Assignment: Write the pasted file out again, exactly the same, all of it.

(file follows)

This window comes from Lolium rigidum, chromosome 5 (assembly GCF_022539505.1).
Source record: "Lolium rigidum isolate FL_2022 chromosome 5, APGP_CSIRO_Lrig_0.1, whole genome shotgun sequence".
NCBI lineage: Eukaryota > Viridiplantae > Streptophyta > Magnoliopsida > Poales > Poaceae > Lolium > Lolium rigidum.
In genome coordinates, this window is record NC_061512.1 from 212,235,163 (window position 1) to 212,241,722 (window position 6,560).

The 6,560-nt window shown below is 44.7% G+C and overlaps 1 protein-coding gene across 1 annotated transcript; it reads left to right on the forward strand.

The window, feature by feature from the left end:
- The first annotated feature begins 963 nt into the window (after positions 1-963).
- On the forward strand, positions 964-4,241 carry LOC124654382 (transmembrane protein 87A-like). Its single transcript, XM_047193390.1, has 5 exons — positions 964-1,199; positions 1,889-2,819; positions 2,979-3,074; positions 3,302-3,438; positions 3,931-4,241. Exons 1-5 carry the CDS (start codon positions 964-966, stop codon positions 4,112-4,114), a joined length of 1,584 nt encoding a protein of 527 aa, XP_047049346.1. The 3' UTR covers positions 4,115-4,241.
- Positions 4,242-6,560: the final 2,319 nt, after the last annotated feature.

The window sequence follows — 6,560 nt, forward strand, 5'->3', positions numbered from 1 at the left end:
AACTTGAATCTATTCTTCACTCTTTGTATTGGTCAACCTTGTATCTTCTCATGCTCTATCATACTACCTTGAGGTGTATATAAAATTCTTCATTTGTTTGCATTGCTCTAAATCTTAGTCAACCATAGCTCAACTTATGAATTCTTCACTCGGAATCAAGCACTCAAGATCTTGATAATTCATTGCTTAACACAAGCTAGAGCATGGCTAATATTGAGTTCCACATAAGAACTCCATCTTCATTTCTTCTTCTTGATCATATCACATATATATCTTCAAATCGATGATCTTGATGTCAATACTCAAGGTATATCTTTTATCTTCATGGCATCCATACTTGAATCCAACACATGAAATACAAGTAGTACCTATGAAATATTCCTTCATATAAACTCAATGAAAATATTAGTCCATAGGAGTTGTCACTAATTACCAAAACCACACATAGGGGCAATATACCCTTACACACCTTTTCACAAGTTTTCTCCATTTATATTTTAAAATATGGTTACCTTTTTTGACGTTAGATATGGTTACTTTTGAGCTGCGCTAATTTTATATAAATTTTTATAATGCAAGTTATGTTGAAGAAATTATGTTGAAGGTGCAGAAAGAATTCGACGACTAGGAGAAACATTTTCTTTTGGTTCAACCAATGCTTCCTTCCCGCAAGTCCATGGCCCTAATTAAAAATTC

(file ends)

This window comes from Lolium rigidum, chromosome 5 (assembly GCF_022539505.1).
Source record: "Lolium rigidum isolate FL_2022 chromosome 5, APGP_CSIRO_Lrig_0.1, whole genome shotgun sequence".
NCBI lineage: Eukaryota > Viridiplantae > Streptophyta > Magnoliopsida > Poales > Poaceae > Lolium > Lolium rigidum.
In genome coordinates, this window is record NC_061512.1 from 212,235,163 (window position 1) to 212,241,722 (window position 6,560).

The 6,560-nt window shown below is 44.7% G+C and overlaps 1 protein-coding gene across 1 annotated transcript; it reads left to right on the forward strand.

The window, feature by feature from the left end:
- The first annotated feature begins 963 nt into the window (after positions 1-963).
- On the forward strand, positions 964-4,241 carry LOC124654382 (transmembrane protein 87A-like). Its single transcript, XM_047193390.1, has 5 exons — positions 964-1,199; positions 1,889-2,819; positions 2,979-3,074; positions 3,302-3,438; positions 3,931-4,241. Exons 1-5 carry the CDS (start codon positions 964-966, stop codon positions 4,112-4,114), a joined length of 1,584 nt encoding a protein of 527 aa, XP_047049346.1. The 3' UTR covers positions 4,115-4,241.
- Positions 4,242-6,560: the final 2,319 nt, after the last annotated feature.

The window sequence follows — 6,560 nt, forward strand, 5'->3', positions numbered from 1 at the left end:
AACTTGAATCTATTCTTCACTCTTTGTATTGGTCAACCTTGTATCTTCTCATGCTCTATCATACTACCTTGAGGTGTATATAAAATTCTTCATTTGTTTGCATTGCTCTAAATCTTAGTCAACCATAGCTCAACTTATGAATTCTTCACTCGGAATCAAGCACTCAAGATCTTGATAATTCATTGCTTAACACAAGCTAGAGCATGGCTAATATTGAGTTCCACATAAGAACTCCATCTTCATTTCTTCTTCTTGATCATATCACATATATATCTTCAAATCGATGATCTTGATGTCAATACTCAAGGTATATCTTTTATCTTCATGGCATCCATACTTGAATCCAACACATGAAATACAAGTAGTACCTATGAAATATTCCTTCATATAAACTCAATGAAAATATTAGTCCATAGGAGTTGTCACTAATTACCAAAACCACACATAGGGGCAATATACCCTTACACACCTTTTCACAAGTTTTCTCCATTTATATTTTAAAATATGGTTACCTTTTTTGACGTTAGATATGGTTACTTTTGAGCTGCGCTAATTTTATATAAATTTTTATAATGCAAGTTATGTTGAAGAAATTATGTTGAAGGTGCAGAAAGAATTCGACGACTAGGAGAAACATTTTCTTTTGGTTCAACCAATGCTTCCTTCCCGCAAGTCCATGGCCCTAATTAAAAATTC